The Rocks Off 200: DJ B*Ryte, From VA To H-Town With Love

Welcome to The Rocks Off 200, our portrait gallery of the most compelling profiles and personalities in the far-flung Houston music community -- a lot more than just musicians, but of course they're in there too. See previous entries in the Rocks Off 100 at this link.

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Photos courtesy of DJ B*Ryte
Who? Megan Bowie can flip her look on a dime. When she's not working in local television, she's DJ B*Ryte, a mixer who's found her home on multiple stages across the globe, but more recently on KBXX 97.9 The Box. She has a knack for bringing grooves together without being "sloppy" (in the words of OG Ron C) and has crafted plenty a late-night mix for listeners, not to mention break tracks from local artists and national mixtape cuts that usually take months to even arrive to some listeners.

Her arrival to Houston just five months ago didn't come without its fair share of detours. Bowie learned her craft at age 16 after entering college at Virginia's Hampton University.

"I had never been to a party or club before," she says, reflecting on the moment when she knew. "And when you're in college, you can use your college ID to get into everything -- regardless of how old you are because they assume you are at least 18. I remember going to my first party and looking at the DJ and watching the crowd.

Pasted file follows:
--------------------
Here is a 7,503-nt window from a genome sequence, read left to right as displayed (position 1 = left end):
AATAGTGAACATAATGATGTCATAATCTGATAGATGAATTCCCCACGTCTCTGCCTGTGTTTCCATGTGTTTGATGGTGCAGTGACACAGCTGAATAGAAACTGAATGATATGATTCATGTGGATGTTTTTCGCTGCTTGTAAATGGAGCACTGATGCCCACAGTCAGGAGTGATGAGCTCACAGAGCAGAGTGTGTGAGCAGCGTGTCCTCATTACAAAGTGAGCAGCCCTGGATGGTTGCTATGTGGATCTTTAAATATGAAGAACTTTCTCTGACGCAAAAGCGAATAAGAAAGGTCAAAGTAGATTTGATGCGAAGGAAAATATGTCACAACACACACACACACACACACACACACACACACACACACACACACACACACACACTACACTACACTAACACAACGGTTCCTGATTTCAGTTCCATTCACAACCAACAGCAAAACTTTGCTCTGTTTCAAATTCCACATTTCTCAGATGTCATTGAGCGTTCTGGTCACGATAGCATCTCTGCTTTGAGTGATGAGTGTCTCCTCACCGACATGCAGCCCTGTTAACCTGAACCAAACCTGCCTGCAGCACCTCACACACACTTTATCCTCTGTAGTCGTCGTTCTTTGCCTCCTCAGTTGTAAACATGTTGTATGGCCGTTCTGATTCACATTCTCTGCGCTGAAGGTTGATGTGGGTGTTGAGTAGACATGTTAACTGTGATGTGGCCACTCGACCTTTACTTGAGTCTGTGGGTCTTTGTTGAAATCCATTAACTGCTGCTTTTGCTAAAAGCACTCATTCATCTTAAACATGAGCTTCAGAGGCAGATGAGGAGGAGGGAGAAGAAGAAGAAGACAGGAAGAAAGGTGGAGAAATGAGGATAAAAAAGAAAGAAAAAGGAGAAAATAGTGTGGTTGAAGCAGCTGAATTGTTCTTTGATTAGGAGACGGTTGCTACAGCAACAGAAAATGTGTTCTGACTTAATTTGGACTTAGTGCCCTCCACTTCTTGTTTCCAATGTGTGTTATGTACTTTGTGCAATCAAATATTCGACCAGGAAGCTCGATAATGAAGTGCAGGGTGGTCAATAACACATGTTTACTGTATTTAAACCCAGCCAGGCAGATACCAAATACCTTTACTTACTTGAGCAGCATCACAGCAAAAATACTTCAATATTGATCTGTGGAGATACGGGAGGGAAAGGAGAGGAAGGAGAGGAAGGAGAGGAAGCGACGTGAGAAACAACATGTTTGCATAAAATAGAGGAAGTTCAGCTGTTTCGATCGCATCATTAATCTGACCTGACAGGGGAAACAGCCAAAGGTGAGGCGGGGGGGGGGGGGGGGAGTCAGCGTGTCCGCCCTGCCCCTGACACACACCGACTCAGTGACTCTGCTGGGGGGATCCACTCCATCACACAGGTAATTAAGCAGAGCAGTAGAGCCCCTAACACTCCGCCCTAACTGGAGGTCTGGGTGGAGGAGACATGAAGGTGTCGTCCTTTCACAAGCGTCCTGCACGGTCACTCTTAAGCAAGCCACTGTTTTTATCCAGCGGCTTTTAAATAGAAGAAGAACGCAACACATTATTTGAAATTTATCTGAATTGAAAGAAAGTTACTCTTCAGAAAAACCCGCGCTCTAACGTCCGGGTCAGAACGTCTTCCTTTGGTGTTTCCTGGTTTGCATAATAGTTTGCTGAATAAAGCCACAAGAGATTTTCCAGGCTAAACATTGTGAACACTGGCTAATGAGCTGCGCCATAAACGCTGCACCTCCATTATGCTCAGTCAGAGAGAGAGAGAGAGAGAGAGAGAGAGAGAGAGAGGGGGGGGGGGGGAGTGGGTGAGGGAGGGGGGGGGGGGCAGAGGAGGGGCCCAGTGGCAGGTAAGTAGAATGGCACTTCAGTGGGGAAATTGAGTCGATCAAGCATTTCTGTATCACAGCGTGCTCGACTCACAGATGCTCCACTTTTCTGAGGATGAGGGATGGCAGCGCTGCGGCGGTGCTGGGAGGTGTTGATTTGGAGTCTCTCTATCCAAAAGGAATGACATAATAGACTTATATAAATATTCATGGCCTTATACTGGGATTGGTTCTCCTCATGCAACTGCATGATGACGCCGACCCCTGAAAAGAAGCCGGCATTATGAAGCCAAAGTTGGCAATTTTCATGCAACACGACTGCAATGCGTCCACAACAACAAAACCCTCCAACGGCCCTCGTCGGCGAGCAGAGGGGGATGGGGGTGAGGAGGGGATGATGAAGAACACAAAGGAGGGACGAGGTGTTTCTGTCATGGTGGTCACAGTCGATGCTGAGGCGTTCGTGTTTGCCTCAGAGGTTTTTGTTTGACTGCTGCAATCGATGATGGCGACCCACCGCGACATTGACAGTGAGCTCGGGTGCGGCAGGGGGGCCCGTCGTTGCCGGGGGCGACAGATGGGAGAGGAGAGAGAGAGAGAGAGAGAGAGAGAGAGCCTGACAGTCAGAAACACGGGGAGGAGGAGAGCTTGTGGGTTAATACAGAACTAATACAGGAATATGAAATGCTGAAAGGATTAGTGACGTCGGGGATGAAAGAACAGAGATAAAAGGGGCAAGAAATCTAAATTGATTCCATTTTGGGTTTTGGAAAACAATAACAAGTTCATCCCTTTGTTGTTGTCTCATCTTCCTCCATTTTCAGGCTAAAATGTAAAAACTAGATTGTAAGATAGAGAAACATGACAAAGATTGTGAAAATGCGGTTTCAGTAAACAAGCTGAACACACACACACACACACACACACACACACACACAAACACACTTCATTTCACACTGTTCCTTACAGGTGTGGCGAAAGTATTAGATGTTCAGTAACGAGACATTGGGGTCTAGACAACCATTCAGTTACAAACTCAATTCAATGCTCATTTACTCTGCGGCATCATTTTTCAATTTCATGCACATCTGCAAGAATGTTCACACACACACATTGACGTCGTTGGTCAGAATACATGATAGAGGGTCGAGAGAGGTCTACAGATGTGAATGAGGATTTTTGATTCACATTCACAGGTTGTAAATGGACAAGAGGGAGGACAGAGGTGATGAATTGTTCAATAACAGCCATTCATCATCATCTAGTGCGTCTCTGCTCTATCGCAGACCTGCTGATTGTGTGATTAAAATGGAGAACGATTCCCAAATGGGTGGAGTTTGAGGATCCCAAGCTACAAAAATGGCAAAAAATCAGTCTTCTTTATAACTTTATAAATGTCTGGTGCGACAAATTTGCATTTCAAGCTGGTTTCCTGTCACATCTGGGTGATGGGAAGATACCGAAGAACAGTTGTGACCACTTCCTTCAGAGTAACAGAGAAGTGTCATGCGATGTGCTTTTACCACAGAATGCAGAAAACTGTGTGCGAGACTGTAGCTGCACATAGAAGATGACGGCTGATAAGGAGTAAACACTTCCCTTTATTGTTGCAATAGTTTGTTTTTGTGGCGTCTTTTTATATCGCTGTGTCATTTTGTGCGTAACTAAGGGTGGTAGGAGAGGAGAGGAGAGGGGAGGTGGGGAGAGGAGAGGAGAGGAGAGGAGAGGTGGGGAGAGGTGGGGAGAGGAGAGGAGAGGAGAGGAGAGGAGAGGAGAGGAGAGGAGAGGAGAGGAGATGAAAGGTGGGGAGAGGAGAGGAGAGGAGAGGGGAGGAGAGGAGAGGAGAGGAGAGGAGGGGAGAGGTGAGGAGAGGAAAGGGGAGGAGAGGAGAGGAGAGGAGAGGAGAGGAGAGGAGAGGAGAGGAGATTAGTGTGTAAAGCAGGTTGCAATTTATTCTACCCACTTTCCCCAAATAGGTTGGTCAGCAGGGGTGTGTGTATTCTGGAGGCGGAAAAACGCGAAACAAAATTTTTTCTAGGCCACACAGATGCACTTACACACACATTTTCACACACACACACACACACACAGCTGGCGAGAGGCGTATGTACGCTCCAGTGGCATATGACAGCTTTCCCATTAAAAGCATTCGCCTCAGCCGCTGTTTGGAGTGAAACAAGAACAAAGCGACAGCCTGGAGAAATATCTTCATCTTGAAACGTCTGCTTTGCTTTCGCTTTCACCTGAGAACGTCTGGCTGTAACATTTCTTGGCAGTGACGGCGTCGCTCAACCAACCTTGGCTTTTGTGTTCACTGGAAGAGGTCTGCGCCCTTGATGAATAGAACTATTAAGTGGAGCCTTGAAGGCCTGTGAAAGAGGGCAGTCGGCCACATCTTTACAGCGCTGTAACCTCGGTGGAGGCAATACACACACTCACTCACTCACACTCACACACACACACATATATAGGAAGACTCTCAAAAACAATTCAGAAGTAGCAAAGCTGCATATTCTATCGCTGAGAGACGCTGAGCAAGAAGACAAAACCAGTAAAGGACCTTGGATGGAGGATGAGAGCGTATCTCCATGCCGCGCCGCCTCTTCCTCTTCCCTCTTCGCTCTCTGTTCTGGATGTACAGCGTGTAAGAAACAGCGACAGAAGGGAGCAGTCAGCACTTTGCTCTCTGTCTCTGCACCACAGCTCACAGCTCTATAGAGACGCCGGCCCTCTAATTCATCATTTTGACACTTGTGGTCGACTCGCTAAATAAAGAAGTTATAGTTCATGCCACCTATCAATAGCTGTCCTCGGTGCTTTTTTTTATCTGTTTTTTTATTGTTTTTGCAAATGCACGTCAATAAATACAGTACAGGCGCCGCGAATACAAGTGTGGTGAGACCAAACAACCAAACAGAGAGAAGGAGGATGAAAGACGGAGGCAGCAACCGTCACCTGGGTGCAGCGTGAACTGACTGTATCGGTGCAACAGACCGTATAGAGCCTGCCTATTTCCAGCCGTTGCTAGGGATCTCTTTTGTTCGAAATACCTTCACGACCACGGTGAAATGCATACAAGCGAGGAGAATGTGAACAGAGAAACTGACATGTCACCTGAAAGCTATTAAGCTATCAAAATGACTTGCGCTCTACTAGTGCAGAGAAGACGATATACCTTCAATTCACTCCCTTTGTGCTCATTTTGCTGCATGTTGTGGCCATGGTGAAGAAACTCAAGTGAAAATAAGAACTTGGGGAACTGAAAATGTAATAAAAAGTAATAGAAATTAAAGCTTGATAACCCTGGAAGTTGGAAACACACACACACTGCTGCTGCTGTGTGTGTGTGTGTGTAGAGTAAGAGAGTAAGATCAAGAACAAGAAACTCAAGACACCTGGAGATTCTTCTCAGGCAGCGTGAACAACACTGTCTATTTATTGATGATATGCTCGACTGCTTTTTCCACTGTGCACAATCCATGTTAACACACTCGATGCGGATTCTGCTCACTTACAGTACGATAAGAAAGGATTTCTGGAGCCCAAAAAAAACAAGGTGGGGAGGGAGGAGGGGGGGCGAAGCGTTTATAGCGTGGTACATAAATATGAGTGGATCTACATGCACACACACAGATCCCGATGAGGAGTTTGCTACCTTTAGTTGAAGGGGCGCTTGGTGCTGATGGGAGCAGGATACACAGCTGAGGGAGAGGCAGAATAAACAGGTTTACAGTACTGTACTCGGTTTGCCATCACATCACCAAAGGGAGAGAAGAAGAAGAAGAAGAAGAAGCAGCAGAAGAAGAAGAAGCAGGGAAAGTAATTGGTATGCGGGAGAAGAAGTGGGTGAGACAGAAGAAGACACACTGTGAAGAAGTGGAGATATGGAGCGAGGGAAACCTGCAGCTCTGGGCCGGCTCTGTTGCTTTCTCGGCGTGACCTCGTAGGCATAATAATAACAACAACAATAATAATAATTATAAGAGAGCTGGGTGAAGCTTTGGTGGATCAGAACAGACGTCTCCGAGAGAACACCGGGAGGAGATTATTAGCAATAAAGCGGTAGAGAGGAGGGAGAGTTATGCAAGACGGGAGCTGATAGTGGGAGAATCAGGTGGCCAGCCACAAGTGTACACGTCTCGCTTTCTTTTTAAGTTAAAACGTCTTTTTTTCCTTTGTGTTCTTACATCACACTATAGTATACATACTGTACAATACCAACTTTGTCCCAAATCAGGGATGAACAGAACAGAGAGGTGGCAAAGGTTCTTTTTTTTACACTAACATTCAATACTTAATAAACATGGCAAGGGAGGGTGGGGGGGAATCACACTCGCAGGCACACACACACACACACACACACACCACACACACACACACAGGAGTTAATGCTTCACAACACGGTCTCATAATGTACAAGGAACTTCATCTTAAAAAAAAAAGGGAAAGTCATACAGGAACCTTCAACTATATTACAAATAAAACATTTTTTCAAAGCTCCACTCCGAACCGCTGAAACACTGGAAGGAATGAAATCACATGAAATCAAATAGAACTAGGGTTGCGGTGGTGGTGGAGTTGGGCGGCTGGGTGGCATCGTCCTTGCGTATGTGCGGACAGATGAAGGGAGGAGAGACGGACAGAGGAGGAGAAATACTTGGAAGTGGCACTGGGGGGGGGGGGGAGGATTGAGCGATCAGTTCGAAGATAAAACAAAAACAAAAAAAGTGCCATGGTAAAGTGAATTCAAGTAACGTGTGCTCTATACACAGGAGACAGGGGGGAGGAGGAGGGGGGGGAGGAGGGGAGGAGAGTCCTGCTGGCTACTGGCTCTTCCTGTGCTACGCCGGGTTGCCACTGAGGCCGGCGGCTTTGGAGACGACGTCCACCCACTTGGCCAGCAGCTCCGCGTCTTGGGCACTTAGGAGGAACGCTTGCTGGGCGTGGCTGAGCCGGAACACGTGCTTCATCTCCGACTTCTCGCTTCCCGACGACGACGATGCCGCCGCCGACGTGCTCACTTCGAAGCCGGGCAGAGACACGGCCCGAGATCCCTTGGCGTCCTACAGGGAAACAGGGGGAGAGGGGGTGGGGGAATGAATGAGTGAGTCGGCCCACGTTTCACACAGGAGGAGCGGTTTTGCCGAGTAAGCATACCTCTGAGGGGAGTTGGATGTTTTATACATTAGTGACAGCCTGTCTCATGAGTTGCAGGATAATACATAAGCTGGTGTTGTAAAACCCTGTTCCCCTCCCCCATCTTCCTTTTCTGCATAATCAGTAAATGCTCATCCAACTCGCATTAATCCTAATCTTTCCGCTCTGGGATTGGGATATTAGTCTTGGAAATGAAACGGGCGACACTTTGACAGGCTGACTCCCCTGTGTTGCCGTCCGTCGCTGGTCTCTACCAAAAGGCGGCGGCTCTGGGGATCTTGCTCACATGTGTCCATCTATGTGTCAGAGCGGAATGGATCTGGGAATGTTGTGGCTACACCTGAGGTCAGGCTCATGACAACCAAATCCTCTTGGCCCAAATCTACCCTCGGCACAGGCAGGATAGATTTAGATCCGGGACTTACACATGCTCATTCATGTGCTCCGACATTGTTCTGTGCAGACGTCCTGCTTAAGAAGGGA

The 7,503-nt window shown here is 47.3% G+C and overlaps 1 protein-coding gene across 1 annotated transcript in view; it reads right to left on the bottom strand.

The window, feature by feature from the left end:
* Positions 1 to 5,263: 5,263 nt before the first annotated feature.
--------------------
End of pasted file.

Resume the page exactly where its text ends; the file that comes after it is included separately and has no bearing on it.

"It was like, Okay, this one person is responsible for hundreds and hundreds, sometimes thousands of people's happiness. You have the ability to either make or break their night."

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The Rocks Off 200: Jess Walker, the Pride of Pride Houston

Welcome to The Rocks Off 200, our portrait gallery of the most compelling profiles and personalities in the far-flung Houston music community -- a lot more than just musicians, but of course they're in there too. See previous entries in the Rocks Off 100 at this link.

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Photo by Hussain Najeeb